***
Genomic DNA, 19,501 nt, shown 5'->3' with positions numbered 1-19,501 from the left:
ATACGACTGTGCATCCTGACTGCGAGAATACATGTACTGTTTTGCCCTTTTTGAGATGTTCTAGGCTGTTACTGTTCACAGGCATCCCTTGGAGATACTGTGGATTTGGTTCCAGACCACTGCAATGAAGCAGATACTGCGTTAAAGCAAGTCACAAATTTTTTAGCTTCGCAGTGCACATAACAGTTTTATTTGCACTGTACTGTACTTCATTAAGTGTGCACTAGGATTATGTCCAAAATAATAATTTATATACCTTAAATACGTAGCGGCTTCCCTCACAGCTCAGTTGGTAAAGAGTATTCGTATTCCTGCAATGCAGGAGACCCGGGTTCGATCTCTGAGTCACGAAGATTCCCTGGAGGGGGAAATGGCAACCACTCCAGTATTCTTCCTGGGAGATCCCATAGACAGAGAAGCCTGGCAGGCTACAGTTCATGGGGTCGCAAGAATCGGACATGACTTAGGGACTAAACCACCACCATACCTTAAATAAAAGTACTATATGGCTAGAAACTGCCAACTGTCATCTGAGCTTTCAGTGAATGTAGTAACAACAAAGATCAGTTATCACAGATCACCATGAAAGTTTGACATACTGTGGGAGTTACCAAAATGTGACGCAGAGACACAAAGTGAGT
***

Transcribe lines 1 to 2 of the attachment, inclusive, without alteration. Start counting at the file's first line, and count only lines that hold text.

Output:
Genomic DNA, 19,501 nt, shown 5'->3' with positions numbered 1-19,501 from the left:
ATACGACTGTGCATCCTGACTGCGAGAATACATGTACTGTTTTGCCCTTTTTGAGATGTTCTAGGCTGTTACTGTTCACAGGCATCCCTTGGAGATACTGTGGATTTGGTTCCAGACCACTGCAATGAAGCAGATACTGCGTTAAAGCAAGTCACAAATTTTTTAGCTTCGCAGTGCACATAACAGTTTTATTTGCACTGTACTGTACTTCATTAAGTGTGCACTAGGATTATGTCCAAAATAATAATTTATATACCTTAAATACGTAGCGGCTTCCCTCACAGCTCAGTTGGTAAAGAGTATTCGTATTCCTGCAATGCAGGAGACCCGGGTTCGATCTCTGAGTCACGAAGATTCCCTGGAGGGGGAAATGGCAACCACTCCAGTATTCTTCCTGGGAGATCCCATAGACAGAGAAGCCTGGCAGGCTACAGTTCATGGGGTCGCAAGAATCGGACATGACTTAGGGACTAAACCACCACCATACCTTAAATAAAAGTACTATATGGCTAGAAACTGCCAACTGTCATCTGAGCTTTCAGTGAATGTAGTAACAACAAAGATCAGTTATCACAGATCACCATGAAAGTTTGACATACTGTGGGAGTTACCAAAATGTGACGCAGAGACACAAAGTGAGT